Springe direkt zu Inhalt

Workshop: Catastrophe, Mourning, and Social Critique - Japanese Theatre after "Fukushima"

23. April 2013, 16.00 - 20.00 Uhr
Ostasiatisches Seminar der FU Berlin, Ehrenbergstr. 26-28, 14195 Berlin


Takahashi Shinya (Chūō- University, Tōkyō): Japanisches Theater nach Fukushima im Kontext der Kultur des Tōhoku

Nach der dreifachen Katastrophe in Tōhoku versuchen japanische Dramatiker, Regisseure und andere Künstler im Anschluss an die kulturelle Tradition Nordostjapans neue Kunstwerke zu schaffen. Sie leisten damit sowohl Trauerarbeit als auch Kritik an der aktuellen sozialen und politischen Lage in Japan. Der Vortrag soll beispielhaft für einen solchen Ansatz neben das Theaterstück Ashita Kanashibetsu de (Morgen treffen wir uns in Kanashibetsu) des Dramatikers und Regisseurs Kuramoto Sō analysieren und dabei zeigen, welch wichtige Rolle Texte lokaler Autoren wie Inoue Hisashi, Miyazawa Kenji, oder Terayama Shūji für die Trauerarbeit spielen.


Barbara Geilhorn (Freie Universität Berlin): Between trauma processing and social critique – theatrical positions after the triple disaster

Right after March 11, there were few performances that did not take the disaster into account in some way. Directors changed parts of their productions, actors and playwrights organized charity performances in Japan and overseas, and theater companies toured evacuation centers and temporary housing. A few months later the first plays responding to the disaster were put on stage. How can theater address the catastrophe and it aftermath appropriately? Are there privileged forms of representation? To tackle these questions I will analyze selected plays focusing on Okada Toshiki‘s Current Location, 2012.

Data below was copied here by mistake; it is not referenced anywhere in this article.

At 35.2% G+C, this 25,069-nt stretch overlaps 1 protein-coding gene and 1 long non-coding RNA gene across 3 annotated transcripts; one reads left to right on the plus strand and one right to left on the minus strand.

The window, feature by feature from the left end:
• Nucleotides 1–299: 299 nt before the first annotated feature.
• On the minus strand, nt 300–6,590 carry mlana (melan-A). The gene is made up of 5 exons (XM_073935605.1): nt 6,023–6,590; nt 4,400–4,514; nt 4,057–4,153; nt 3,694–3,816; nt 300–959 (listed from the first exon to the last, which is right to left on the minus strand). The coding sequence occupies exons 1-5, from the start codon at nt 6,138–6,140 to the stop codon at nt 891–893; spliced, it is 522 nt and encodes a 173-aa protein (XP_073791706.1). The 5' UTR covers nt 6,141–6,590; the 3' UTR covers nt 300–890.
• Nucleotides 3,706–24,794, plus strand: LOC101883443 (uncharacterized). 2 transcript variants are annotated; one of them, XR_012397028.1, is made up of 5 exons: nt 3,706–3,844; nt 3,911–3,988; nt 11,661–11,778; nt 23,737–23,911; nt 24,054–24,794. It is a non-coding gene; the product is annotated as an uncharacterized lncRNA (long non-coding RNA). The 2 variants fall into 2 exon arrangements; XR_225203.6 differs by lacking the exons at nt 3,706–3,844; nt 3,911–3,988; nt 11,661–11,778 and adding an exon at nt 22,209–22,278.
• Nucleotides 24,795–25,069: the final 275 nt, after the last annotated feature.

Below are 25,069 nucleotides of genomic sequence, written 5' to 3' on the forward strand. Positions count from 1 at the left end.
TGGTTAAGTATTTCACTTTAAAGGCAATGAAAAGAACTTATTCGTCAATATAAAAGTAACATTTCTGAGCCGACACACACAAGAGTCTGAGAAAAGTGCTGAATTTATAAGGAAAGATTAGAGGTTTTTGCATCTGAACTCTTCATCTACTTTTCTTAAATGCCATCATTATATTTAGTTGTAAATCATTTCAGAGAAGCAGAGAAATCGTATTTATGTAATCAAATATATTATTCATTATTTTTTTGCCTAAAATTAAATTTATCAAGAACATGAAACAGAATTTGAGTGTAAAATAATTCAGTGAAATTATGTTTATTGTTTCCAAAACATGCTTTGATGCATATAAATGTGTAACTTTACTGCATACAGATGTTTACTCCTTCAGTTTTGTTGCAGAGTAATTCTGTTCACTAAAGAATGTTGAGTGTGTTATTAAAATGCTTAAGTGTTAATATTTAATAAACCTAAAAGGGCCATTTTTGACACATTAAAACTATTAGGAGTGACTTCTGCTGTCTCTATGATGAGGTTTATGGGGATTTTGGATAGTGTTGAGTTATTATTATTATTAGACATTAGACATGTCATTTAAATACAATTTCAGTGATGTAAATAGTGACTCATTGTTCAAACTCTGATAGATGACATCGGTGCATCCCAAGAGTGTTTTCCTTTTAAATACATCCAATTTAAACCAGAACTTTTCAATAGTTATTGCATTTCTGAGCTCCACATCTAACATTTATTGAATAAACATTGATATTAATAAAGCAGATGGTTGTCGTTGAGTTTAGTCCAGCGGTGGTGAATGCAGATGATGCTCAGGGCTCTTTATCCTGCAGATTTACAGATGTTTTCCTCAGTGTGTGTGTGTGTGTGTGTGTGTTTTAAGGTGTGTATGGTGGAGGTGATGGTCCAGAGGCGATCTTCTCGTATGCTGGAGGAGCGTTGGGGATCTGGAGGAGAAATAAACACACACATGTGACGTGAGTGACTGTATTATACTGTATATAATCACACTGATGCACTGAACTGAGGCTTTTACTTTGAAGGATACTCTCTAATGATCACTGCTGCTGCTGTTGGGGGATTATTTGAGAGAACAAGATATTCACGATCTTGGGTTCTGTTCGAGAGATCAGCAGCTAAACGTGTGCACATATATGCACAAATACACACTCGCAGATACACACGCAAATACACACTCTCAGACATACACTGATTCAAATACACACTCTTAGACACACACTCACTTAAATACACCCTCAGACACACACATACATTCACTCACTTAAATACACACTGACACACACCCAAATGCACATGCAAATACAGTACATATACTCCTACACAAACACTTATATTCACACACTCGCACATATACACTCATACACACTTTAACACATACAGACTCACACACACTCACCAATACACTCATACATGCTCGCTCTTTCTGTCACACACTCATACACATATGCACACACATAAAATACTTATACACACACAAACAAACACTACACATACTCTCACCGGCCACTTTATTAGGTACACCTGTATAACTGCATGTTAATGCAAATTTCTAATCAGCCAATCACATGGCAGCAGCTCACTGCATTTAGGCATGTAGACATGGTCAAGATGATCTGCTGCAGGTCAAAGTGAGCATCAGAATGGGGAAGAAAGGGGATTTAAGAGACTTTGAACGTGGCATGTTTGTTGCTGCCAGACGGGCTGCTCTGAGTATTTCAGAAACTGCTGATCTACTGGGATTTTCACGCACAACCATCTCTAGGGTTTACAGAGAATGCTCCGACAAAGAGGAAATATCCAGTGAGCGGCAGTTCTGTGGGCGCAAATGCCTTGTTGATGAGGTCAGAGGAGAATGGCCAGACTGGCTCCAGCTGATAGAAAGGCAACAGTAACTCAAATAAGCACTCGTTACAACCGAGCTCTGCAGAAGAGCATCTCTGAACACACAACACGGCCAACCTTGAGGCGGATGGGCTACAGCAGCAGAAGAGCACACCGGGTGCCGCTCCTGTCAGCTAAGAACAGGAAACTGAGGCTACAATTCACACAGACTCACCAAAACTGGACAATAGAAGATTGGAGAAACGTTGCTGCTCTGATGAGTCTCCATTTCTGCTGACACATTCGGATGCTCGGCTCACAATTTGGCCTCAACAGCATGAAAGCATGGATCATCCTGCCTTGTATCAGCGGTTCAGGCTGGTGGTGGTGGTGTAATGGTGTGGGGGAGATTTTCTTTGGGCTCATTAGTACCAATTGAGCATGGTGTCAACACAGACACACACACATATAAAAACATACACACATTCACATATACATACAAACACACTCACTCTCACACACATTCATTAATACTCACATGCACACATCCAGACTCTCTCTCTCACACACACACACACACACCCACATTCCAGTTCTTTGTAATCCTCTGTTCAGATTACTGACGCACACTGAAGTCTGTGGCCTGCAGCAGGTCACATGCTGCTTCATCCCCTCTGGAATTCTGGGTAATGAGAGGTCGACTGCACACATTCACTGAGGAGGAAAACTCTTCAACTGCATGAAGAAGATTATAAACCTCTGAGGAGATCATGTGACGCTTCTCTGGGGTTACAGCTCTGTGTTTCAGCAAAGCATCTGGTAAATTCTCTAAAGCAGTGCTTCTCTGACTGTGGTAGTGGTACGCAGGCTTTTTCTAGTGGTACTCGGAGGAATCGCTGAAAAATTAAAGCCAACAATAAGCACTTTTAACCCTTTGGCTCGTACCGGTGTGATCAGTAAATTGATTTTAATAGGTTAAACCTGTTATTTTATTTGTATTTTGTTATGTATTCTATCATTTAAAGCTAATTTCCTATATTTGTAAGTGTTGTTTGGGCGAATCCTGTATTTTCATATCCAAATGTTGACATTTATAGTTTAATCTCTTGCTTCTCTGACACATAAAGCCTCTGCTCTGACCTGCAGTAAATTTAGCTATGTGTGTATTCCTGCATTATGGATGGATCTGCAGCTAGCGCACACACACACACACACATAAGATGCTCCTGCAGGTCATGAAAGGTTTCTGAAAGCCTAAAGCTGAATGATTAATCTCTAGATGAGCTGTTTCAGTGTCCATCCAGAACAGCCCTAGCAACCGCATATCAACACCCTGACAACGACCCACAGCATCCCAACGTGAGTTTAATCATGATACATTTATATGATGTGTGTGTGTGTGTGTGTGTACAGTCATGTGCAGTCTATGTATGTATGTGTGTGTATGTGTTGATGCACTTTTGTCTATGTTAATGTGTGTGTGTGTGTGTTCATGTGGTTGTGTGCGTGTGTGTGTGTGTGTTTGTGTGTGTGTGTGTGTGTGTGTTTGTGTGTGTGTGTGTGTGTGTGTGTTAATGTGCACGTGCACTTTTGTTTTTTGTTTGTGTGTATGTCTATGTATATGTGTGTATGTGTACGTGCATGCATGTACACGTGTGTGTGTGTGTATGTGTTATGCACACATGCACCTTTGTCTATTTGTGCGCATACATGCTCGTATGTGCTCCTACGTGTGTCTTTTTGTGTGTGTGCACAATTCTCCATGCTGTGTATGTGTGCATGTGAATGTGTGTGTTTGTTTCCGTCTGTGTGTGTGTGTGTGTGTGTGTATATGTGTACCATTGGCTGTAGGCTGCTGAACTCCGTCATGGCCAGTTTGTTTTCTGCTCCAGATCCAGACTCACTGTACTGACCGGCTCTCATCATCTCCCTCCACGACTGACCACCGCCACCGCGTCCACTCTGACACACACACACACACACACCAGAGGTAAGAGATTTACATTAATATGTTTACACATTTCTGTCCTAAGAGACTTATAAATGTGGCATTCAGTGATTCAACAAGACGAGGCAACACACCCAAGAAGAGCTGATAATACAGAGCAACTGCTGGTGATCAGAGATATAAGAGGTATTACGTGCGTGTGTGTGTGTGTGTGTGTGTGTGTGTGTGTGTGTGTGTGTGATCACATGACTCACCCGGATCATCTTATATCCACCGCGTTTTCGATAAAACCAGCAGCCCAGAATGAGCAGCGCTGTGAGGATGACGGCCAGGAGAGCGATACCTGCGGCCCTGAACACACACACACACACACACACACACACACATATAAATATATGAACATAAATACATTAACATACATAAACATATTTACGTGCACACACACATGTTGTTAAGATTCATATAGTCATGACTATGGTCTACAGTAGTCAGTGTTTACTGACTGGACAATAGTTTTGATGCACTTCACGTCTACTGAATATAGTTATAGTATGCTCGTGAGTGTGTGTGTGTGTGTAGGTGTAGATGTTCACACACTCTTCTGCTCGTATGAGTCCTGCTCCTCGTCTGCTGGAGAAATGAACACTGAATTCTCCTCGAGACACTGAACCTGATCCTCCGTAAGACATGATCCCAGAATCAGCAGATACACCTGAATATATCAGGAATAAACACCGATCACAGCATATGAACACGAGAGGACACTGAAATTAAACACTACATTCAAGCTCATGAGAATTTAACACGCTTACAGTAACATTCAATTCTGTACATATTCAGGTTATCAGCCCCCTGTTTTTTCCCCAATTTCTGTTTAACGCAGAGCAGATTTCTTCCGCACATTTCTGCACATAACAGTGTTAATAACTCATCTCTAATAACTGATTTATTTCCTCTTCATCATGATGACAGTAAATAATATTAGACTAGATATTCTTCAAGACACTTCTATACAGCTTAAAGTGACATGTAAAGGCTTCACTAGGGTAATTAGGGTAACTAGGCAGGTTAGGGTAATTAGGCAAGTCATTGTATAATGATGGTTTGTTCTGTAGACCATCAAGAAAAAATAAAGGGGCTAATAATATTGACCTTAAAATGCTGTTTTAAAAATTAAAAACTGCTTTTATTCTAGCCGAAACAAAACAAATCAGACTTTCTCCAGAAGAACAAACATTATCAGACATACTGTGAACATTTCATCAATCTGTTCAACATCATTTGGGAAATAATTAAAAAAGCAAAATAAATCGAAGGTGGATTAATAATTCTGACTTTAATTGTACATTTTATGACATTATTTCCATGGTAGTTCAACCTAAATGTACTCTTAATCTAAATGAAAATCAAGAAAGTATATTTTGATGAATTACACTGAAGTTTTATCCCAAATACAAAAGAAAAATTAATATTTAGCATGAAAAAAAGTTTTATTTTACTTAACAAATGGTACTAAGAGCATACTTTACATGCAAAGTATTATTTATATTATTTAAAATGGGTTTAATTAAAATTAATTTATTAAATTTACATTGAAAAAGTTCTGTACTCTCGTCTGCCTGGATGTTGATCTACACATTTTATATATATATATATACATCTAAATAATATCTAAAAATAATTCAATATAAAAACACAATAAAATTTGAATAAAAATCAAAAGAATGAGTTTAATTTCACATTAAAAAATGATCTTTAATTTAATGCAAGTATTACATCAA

Peter Eckersall (University of Melbourne): Imagining maximum disaster

Faced with what the Japanese theatre critic Otori Hidenaga calls: ‘the endless overwhelming images of disaster’, art may seems prosaic and powerless. Yet nuclear engineer Goto Masashi argues that: ‘each time an accident occurs, imagination about the maximum disaster scale is required’. This paper considers two artistic responses to the Fukushima accident, Chim↑Pom’s Real Times and Hirata Oriza’s robot theatre play Sayonara II. It will be argued that imagination in these works is not empathic but spatial; to borrow from David Fancy, they mobilise the ‘geo-performative’. They occupy spaces of disaster intervening through a consideration of loss, citizen anger, and the radical hope of reconstruction.


Takahashi Shinya is Professor of German Studies at Chūō-University, Tōkyō, and currently a Fellow of the International Research Centre „Interweaving Performance Cultures“ at Freie Universität Berlin.

Barbara Geilhorn is a research fellow/lecturer in Japanese Studies at the Institute of East Asian Studies, Freie Universität Berlin.

Peter Eckersall is Associate Professor in Theatre Studies at the University of Melbourne and currently a Fellow of the International Research Centre „Interweaving Performance Cultures“ at Freie Universität Berlin.